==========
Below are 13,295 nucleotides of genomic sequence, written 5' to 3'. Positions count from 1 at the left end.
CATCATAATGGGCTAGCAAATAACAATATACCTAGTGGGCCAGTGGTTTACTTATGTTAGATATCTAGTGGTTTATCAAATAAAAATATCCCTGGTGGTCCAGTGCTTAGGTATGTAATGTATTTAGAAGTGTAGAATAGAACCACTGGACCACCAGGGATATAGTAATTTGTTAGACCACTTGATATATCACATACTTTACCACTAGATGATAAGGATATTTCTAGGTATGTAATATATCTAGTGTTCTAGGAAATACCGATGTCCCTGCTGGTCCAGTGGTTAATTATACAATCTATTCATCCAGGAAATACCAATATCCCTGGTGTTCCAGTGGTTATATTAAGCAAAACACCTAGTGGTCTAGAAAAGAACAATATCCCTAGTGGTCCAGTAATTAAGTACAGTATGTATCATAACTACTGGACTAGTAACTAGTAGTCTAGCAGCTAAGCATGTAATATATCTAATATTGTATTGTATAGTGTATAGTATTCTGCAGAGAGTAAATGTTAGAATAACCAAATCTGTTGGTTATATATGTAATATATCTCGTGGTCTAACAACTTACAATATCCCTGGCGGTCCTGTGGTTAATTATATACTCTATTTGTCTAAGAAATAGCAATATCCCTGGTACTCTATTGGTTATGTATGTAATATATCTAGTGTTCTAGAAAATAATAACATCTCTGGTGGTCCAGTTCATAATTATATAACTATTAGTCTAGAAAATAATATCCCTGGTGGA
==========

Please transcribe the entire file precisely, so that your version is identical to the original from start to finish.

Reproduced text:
Below are 13,295 nucleotides of genomic sequence, written 5' to 3'. Positions count from 1 at the left end.
CATCATAATGGGCTAGCAAATAACAATATACCTAGTGGGCCAGTGGTTTACTTATGTTAGATATCTAGTGGTTTATCAAATAAAAATATCCCTGGTGGTCCAGTGCTTAGGTATGTAATGTATTTAGAAGTGTAGAATAGAACCACTGGACCACCAGGGATATAGTAATTTGTTAGACCACTTGATATATCACATACTTTACCACTAGATGATAAGGATATTTCTAGGTATGTAATATATCTAGTGTTCTAGGAAATACCGATGTCCCTGCTGGTCCAGTGGTTAATTATACAATCTATTCATCCAGGAAATACCAATATCCCTGGTGTTCCAGTGGTTATATTAAGCAAAACACCTAGTGGTCTAGAAAAGAACAATATCCCTAGTGGTCCAGTAATTAAGTACAGTATGTATCATAACTACTGGACTAGTAACTAGTAGTCTAGCAGCTAAGCATGTAATATATCTAATATTGTATTGTATAGTGTATAGTATTCTGCAGAGAGTAAATGTTAGAATAACCAAATCTGTTGGTTATATATGTAATATATCTCGTGGTCTAACAACTTACAATATCCCTGGCGGTCCTGTGGTTAATTATATACTCTATTTGTCTAAGAAATAGCAATATCCCTGGTACTCTATTGGTTATGTATGTAATATATCTAGTGTTCTAGAAAATAATAACATCTCTGGTGGTCCAGTTCATAATTATATAACTATTAGTCTAGAAAATAATATCCCTGGTGGA